Weekly Feature Archives

Birth, Sickness, Old Age, Death: Chapter 1

Posted October 7, 2015

MY BODY IS FALLING APART at the joints. My last surgeon peeled a frayed mess of cartilage off my left humerus as he fixed a torn labrum. The bones of my shoulder socket grind on each other every time I do thumbs-down hand jams.

Paul McSorley's Social Media Guest Postings: September 28 to October 4

Posted October 2, 2015

Between September 28 and October 4, 2015, Alpinist contributor Paul McSorley posted his photos and stories on our Instagram, Facebook and Twitter pages as part of our Alpinist Community project. McSorley has been featured on our website and his image appears in A Season in Patagonia in Alpinist 0. Below is a compilation of his work from that week. McSorley calls this collection of seven photos "lines that have changed my perspective."

International Team Completes Mt. Waddington Project

Posted October 1, 2015

International team completes line on the highest mountain wholly within British Columbia, Mt. Waddington. From August 18 to 19, Paul McSorley, Ines Papert and Mayan Smith-Gobat completed a two-day ascent of Mt. Waddington's Southwest Buttress to reach its Northwest Summit (4000m). Two parties had previously attempted their 20-pitch 800-meter route, rated 5.11+ WI3 M5 ED1.

Clint Helander's Social Media Guest Postings September 21-27

Posted September 25, 2015

Between September 21 and 27, 2015, Alpinist contributor Clint Helander posted his photos and stories on our Instagram, Facebook and Twitter pages as part of our Alpinist Community project. Helander has been featured on our website and his words appear in Alpinist 32, The Relentless Raven, Alpinist 46, Local Hero: Mark Westman, and Alpinist 49, The Question: The Direct East Face of Golgotha.

Craig Muderlak's Social Media Guest Postings September 14-20

Posted September 23, 2015

Between September 14 and 20, 2015, Alpinist contributor Craig Muderlak posted his art, photos and stories on our Instagram, Facebook and Twitter pages as part of our Alpinist Community project. Muderlak's artwork has been featured on both our website and in Alpinist 50 and 51. This web feature is a compilation of his work from that week.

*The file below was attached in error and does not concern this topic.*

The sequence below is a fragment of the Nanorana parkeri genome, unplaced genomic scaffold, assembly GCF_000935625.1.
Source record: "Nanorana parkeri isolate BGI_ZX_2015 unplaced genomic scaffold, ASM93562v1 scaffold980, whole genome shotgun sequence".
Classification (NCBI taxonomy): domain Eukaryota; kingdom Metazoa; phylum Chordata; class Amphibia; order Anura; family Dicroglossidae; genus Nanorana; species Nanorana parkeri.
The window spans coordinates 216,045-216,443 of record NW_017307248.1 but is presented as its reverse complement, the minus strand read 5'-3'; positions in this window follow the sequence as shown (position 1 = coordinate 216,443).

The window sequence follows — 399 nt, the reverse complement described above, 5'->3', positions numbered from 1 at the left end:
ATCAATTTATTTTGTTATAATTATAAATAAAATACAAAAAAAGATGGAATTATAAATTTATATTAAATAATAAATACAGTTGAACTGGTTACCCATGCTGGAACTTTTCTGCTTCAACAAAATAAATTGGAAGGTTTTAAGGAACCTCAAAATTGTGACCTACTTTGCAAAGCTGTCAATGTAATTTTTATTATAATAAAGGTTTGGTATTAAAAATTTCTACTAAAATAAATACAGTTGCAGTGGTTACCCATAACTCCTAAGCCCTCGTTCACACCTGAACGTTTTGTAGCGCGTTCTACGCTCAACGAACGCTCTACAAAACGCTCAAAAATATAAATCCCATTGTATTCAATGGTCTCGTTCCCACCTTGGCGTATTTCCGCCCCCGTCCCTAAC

Into the Shadow Chapter 2

Posted September 10, 2015

THE BEDROOM WAS DARK. Ten minutes, just ten more minutes. I curled the covers over my head. How do you prepare yourself? Soon I'd get up and make the daily prison commute. Ten heavy steel doors would open and close with a clunk as sharp as a cork pulled: ten inmates escorted to the gymnasium.

Into the Shadow Chapter 1

Posted September 10, 2015

STARS FLICKER IN A SLOW-SPINNING SKY. Old snow crackles. The moraine—a rubble-strewn lunar surface—creaks under our feet. A yellow moon lights our path. Ice gleams. Houseman and I are creeping like thieves. We're scared the mountain might hear our approach.

Photographer Jason Gebauer: The Silent Observer

Posted September 7, 2015

We caught up with photographer Jason Gebauer when he was passing through Winter Park, Colo., while scouting landscape to shoot this coming winter. A resident of Golden, Colo., Gebauer is on the road two months a year but gets out climbing and photographing about three days a week. "I mostly shoot climbing and climbing lifestyle, but I've been getting into skiing and ski mountaineering," he tells us.

Dru Part II—1983: La Voie Lesueur, First Winter Ascent

Posted August 28, 2015

THE CLANGOR OF OUR SKI BOOTS on steel stairs broke the winter silence atop the Grands Montets. I turned, my gaze riveted on the North Face of the Drus: "It's there," I told my climbing partner Thierry Renault. "Yes, yes, yes," he murmured in the Frank Zappa style of talking he favored at the time. The wall rose from depths of shadow, silver-streaked and foreboding. The Voie Lesueur formed an almost continuous line of iceand snow-lined chimneys and gullies spiraling from right to left, terminating atop the Grand Dru.

Between the Lines

Posted August 27, 2015

IN A BRICK HOUSE in the tree-lined village of Hildenborough, England, a Tibetan woman listened to her British husband translate books and newspapers, so she could hear how foreign writers depicted her homeland. It was the early twentieth century, in the midst of the first British attempts on Everest.